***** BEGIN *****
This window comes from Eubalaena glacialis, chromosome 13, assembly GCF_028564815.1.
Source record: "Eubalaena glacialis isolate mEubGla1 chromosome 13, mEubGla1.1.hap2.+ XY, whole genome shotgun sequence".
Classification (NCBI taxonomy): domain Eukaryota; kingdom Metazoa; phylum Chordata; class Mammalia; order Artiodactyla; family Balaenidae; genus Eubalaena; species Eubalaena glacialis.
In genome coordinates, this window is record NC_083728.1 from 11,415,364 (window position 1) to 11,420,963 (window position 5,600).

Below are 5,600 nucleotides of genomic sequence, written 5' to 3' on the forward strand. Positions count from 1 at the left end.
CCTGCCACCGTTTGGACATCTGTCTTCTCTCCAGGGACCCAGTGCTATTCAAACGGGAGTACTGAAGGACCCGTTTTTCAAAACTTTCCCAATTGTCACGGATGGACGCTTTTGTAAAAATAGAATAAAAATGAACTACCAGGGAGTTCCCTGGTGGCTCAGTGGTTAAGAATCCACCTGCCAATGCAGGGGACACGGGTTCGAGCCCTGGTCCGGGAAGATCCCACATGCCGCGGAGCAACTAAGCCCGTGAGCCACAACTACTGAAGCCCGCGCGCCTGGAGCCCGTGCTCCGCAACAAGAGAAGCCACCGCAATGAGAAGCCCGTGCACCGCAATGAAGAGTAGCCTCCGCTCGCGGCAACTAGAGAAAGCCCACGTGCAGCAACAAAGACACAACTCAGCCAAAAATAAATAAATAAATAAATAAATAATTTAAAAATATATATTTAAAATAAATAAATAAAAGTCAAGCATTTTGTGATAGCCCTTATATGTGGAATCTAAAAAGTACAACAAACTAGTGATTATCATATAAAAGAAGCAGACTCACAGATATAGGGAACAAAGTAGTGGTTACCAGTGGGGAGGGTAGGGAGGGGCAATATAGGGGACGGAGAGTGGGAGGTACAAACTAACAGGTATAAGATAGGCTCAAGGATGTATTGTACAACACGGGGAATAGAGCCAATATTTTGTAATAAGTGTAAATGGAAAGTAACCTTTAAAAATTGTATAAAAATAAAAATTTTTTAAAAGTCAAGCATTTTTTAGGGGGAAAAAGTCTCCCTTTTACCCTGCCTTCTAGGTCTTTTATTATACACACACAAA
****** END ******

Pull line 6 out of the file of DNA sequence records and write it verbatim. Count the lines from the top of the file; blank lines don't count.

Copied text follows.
CCTGCCACCGTTTGGACATCTGTCTTCTCTCCAGGGACCCAGTGCTATTCAAACGGGAGTACTGAAGGACCCGTTTTTCAAAACTTTCCCAATTGTCACGGATGGACGCTTTTGTAAAAATAGAATAAAAATGAACTACCAGGGAGTTCCCTGGTGGCTCAGTGGTTAAGAATCCACCTGCCAATGCAGGGGACACGGGTTCGAGCCCTGGTCCGGGAAGATCCCACATGCCGCGGAGCAACTAAGCCCGTGAGCCACAACTACTGAAGCCCGCGCGCCTGGAGCCCGTGCTCCGCAACAAGAGAAGCCACCGCAATGAGAAGCCCGTGCACCGCAATGAAGAGTAGCCTCCGCTCGCGGCAACTAGAGAAAGCCCACGTGCAGCAACAAAGACACAACTCAGCCAAAAATAAATAAATAAATAAATAAATAATTTAAAAATATATATTTAAAATAAATAAATAAAAGTCAAGCATTTTGTGATAGCCCTTATATGTGGAATCTAAAAAGTACAACAAACTAGTGATTATCATATAAAAGAAGCAGACTCACAGATATAGGGAACAAAGTAGTGGTTACCAGTGGGGAGGGTAGGGAGGGGCAATATAGGGGACGGAGAGTGGGAGGTACAAACTAACAGGTATAAGATAGGCTCAAGGATGTATTGTACAACACGGGGAATAGAGCCAATATTTTGTAATAAGTGTAAATGGAAAGTAACCTTTAAAAATTGTATAAAAATAAAAATTTTTTAAAAGTCAAGCATTTTTTAGGGGGAAAAAGTCTCCCTTTTACCCTGCCTTCTAGGTCTTTTATTATACACACACAAA